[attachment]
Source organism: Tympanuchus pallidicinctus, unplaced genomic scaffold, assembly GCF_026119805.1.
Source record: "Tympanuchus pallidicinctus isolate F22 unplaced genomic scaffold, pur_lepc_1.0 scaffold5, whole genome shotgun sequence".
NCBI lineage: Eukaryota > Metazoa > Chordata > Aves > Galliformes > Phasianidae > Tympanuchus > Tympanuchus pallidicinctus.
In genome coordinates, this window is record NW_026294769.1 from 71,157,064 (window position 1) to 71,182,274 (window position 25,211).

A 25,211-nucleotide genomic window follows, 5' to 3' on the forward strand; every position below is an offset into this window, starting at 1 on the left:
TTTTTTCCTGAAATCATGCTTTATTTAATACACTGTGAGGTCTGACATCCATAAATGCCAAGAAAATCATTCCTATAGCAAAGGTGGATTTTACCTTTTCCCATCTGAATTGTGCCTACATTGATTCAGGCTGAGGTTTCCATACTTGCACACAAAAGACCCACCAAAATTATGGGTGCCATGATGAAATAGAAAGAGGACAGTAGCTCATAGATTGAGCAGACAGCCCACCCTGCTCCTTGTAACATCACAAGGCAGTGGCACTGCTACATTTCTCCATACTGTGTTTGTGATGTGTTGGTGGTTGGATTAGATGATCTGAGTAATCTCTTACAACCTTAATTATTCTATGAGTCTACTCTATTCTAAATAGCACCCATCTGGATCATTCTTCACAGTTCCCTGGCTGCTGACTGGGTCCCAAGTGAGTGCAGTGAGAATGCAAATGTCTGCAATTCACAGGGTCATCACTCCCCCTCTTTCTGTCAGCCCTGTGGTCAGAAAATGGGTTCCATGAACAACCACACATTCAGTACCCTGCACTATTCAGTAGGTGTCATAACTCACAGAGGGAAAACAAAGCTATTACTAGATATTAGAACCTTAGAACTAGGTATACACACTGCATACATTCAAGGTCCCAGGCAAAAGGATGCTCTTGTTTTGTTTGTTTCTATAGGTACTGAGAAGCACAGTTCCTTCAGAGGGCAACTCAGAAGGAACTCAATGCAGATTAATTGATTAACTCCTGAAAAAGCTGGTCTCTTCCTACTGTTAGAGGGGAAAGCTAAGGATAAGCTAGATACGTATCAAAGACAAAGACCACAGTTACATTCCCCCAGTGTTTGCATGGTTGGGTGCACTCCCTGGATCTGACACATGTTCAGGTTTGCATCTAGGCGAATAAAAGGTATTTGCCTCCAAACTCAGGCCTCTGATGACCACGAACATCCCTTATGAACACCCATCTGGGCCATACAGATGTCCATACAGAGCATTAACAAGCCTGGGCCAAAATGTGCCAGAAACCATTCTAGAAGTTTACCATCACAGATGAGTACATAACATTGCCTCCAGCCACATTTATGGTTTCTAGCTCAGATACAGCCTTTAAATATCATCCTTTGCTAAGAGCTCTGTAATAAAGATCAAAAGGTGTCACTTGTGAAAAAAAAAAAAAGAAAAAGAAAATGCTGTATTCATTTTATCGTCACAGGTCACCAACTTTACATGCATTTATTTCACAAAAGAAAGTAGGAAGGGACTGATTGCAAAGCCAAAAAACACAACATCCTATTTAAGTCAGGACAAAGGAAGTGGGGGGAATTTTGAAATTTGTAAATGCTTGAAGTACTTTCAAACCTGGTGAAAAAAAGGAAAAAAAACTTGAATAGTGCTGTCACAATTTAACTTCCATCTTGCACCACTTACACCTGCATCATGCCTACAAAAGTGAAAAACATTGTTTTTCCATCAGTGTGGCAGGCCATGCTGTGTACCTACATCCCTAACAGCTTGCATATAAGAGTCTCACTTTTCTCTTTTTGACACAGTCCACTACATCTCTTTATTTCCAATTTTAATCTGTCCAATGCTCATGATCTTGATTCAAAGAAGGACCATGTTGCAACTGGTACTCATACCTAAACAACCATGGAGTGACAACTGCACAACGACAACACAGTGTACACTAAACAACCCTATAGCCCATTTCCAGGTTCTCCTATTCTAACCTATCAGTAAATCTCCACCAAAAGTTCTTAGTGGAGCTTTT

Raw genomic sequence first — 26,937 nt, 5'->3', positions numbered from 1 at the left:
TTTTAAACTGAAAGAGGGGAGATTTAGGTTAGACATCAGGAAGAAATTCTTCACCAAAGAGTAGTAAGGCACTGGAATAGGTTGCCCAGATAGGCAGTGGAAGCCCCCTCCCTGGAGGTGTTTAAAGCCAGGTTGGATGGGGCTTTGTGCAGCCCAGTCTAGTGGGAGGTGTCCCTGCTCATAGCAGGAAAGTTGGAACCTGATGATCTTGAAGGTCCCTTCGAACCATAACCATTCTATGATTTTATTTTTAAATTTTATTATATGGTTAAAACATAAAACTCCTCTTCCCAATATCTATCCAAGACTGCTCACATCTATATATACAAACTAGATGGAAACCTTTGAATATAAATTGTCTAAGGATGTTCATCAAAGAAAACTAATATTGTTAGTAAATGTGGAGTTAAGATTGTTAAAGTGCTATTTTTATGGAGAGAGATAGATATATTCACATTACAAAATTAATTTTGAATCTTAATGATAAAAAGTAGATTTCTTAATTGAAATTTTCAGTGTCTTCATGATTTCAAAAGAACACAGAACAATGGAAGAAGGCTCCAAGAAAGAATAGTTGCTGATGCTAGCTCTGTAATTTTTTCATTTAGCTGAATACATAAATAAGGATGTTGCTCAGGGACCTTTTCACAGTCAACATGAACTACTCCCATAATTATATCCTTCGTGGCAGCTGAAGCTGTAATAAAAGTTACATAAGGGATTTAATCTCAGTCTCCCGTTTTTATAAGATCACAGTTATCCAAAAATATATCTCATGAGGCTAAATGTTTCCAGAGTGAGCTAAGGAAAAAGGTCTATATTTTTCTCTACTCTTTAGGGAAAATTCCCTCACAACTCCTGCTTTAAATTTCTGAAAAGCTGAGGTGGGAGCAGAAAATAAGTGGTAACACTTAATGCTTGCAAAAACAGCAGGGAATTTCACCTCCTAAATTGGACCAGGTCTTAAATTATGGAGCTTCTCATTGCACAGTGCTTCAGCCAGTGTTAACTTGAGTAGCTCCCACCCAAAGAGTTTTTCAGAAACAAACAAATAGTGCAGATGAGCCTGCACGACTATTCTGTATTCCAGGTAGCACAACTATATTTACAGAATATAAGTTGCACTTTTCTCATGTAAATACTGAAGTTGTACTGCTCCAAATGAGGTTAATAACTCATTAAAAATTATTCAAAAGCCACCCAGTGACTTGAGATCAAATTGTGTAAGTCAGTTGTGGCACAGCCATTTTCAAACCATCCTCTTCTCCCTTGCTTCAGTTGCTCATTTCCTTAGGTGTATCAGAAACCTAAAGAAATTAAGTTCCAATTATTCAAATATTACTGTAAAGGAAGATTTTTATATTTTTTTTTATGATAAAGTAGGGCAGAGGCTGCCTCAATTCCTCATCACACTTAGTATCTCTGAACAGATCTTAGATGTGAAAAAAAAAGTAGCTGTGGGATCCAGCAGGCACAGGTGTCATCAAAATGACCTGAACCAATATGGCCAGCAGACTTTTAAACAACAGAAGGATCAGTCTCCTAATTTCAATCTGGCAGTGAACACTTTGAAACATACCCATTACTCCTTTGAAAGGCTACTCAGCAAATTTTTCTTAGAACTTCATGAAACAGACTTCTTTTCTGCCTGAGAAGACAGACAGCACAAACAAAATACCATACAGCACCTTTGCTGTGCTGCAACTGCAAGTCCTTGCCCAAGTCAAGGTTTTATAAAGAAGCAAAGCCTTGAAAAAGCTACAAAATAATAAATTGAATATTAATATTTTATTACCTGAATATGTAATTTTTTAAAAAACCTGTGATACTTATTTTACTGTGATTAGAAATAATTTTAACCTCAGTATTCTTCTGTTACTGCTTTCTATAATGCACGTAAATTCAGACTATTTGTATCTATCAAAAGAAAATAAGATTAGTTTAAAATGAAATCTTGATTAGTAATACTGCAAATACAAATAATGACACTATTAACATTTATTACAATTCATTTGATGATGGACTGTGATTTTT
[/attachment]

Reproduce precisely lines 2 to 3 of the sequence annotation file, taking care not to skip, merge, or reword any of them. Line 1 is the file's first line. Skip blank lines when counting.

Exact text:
Source record: "Tympanuchus pallidicinctus isolate F22 unplaced genomic scaffold, pur_lepc_1.0 scaffold5, whole genome shotgun sequence".
NCBI lineage: Eukaryota > Metazoa > Chordata > Aves > Galliformes > Phasianidae > Tympanuchus > Tympanuchus pallidicinctus.